3 proven ways how to be a good sports parent
Sport is a chance for children to learn skills and it should be enjoyed. Are you up for the challenge in how to be a good sports parent?
Every parent will become a sporting parent at some or other time in their lives. To be effective sporting parents, it’s crucial to understand your task in providing the opportunities and conditions allowing your children to develop to their full potential.
Wayne Goldsmith refers to the performance partnership where each of the 3 partners has a specific task. The coach, the athlete (child) and the parent.
High expectations can be a tremendous burden on the shoulders of young athletes. One of the best ways to approach sport for teens should be, win or lose, effort should always be celebrated, regardless of the result.
Many children are dropping out of organized sports by their early teens the main reasons being that sports are no longer fun and too demanding.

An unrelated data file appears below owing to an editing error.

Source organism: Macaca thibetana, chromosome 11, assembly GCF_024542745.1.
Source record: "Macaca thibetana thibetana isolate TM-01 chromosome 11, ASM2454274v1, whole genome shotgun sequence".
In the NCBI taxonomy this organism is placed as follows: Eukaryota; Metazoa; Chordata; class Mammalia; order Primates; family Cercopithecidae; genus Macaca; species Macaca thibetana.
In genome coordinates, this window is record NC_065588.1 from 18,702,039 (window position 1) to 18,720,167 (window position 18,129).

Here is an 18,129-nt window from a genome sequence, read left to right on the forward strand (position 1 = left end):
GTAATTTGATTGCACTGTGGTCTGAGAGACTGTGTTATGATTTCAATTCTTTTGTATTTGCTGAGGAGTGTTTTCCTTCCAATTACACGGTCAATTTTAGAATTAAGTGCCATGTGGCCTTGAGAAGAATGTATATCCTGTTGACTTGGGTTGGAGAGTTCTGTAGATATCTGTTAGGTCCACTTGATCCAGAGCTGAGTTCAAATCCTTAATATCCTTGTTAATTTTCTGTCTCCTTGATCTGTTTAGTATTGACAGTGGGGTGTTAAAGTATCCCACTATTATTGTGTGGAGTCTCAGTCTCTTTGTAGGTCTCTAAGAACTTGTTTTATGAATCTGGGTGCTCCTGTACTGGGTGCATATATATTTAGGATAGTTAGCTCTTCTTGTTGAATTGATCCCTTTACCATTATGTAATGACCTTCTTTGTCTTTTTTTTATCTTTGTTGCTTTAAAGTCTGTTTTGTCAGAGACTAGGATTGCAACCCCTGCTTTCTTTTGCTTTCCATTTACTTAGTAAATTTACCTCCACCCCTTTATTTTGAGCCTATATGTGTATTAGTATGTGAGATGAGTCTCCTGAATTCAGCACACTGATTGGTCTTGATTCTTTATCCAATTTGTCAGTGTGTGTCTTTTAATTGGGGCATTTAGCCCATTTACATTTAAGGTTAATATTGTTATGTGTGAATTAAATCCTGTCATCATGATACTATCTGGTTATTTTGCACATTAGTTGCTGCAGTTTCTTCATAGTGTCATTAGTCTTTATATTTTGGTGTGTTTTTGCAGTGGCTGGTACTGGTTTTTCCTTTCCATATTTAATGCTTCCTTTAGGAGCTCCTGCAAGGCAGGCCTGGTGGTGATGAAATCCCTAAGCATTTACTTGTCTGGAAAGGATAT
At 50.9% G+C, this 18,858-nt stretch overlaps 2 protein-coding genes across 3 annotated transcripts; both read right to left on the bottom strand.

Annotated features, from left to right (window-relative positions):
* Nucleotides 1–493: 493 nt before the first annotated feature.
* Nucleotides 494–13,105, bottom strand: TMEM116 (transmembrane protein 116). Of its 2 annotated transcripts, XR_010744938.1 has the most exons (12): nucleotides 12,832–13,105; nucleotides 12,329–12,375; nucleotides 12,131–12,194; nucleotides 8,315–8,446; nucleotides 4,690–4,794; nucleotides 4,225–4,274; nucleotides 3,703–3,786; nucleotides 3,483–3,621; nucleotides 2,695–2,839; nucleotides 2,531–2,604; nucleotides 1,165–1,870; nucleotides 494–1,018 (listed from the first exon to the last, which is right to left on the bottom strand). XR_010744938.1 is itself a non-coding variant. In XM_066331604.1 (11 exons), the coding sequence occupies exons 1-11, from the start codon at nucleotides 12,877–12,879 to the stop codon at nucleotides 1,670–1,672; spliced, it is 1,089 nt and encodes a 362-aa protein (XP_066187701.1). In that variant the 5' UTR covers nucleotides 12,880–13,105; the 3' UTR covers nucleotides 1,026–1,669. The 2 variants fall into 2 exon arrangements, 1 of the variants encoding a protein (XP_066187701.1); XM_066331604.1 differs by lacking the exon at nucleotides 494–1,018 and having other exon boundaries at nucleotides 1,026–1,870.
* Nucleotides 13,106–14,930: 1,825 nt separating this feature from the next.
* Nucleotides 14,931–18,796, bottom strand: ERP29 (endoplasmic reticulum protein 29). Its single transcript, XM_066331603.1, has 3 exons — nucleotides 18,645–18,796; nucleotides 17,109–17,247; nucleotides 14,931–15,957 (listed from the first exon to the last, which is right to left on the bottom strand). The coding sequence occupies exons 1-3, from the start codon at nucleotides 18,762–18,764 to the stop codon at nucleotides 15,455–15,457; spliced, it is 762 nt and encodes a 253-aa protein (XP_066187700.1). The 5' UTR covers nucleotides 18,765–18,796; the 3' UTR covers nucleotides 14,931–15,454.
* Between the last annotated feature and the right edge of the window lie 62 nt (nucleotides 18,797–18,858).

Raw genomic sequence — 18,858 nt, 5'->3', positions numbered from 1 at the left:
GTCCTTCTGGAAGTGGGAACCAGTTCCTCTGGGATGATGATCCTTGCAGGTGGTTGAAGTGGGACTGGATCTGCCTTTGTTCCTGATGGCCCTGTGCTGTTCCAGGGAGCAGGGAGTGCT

As a parent, it’s important to remember that you can either make or break your child’s sporting experience. Where do you rank as a sports parent? Let us look at 3 proven ways how to be a good sports parent.
‘Your child’s success or lack of success in sport does not indicate what kind of parent you are.
But having an athlete that is coachable, respectful, a great teammate, mentally tough, resilient and tries their best
IS a direct reflection of your parenting’.
Most athletes want support from parents, but not pressured or coached from the sidelines. Parents often seem to want more success in sport than their children do, and maybe they do not realize that they are trying to live indirectly through their child.
1. Sports coaches assist athletes in developing to their full potential. They coach and teach relevant skills, strategy and techniques. They identify strengths and shortcomings, provide advice on health and lifestyle.
2. The athlete has clear responsibilities within the performance partnership. They must strive to perform with the full extent of their potential, give all they can physically, mentally and emotionally to the best of their ability.